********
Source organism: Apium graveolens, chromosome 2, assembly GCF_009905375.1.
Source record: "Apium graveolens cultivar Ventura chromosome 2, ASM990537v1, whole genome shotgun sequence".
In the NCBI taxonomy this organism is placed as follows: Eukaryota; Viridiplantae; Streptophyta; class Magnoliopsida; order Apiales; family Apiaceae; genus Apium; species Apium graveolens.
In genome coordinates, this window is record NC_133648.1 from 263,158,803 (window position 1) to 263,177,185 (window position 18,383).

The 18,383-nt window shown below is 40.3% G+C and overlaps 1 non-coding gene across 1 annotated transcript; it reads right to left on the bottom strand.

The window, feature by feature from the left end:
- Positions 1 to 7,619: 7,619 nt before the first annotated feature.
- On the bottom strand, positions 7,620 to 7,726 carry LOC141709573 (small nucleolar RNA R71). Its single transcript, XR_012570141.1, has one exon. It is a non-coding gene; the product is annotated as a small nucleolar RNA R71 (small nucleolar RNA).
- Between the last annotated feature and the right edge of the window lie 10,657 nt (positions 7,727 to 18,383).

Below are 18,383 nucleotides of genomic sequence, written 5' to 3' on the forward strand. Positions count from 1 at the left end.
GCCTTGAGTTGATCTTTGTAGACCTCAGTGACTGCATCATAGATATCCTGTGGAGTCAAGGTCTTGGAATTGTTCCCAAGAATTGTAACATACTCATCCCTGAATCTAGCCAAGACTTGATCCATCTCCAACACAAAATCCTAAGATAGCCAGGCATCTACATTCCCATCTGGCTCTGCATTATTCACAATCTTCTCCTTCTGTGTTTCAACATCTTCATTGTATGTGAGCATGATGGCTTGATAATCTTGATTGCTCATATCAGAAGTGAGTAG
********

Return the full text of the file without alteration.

Source organism: Apium graveolens, chromosome 2, assembly GCF_009905375.1.
Source record: "Apium graveolens cultivar Ventura chromosome 2, ASM990537v1, whole genome shotgun sequence".
In the NCBI taxonomy this organism is placed as follows: Eukaryota; Viridiplantae; Streptophyta; class Magnoliopsida; order Apiales; family Apiaceae; genus Apium; species Apium graveolens.
In genome coordinates, this window is record NC_133648.1 from 263,158,803 (window position 1) to 263,177,185 (window position 18,383).

The 18,383-nt window shown below is 40.3% G+C and overlaps 1 non-coding gene across 1 annotated transcript; it reads right to left on the bottom strand.

The window, feature by feature from the left end:
- Positions 1 to 7,619: 7,619 nt before the first annotated feature.
- On the bottom strand, positions 7,620 to 7,726 carry LOC141709573 (small nucleolar RNA R71). Its single transcript, XR_012570141.1, has one exon. It is a non-coding gene; the product is annotated as a small nucleolar RNA R71 (small nucleolar RNA).
- Between the last annotated feature and the right edge of the window lie 10,657 nt (positions 7,727 to 18,383).

Below are 18,383 nucleotides of genomic sequence, written 5' to 3' on the forward strand. Positions count from 1 at the left end.
GCCTTGAGTTGATCTTTGTAGACCTCAGTGACTGCATCATAGATATCCTGTGGAGTCAAGGTCTTGGAATTGTTCCCAAGAATTGTAACATACTCATCCCTGAATCTAGCCAAGACTTGATCCATCTCCAACACAAAATCCTAAGATAGCCAGGCATCTACATTCCCATCTGGCTCTGCATTATTCACAATCTTCTCCTTCTGTGTTTCAACATCTTCATTGTATGTGAGCATGATGGCTTGATAATCTTGATTGCTCATATCAGAAGTGAGTAG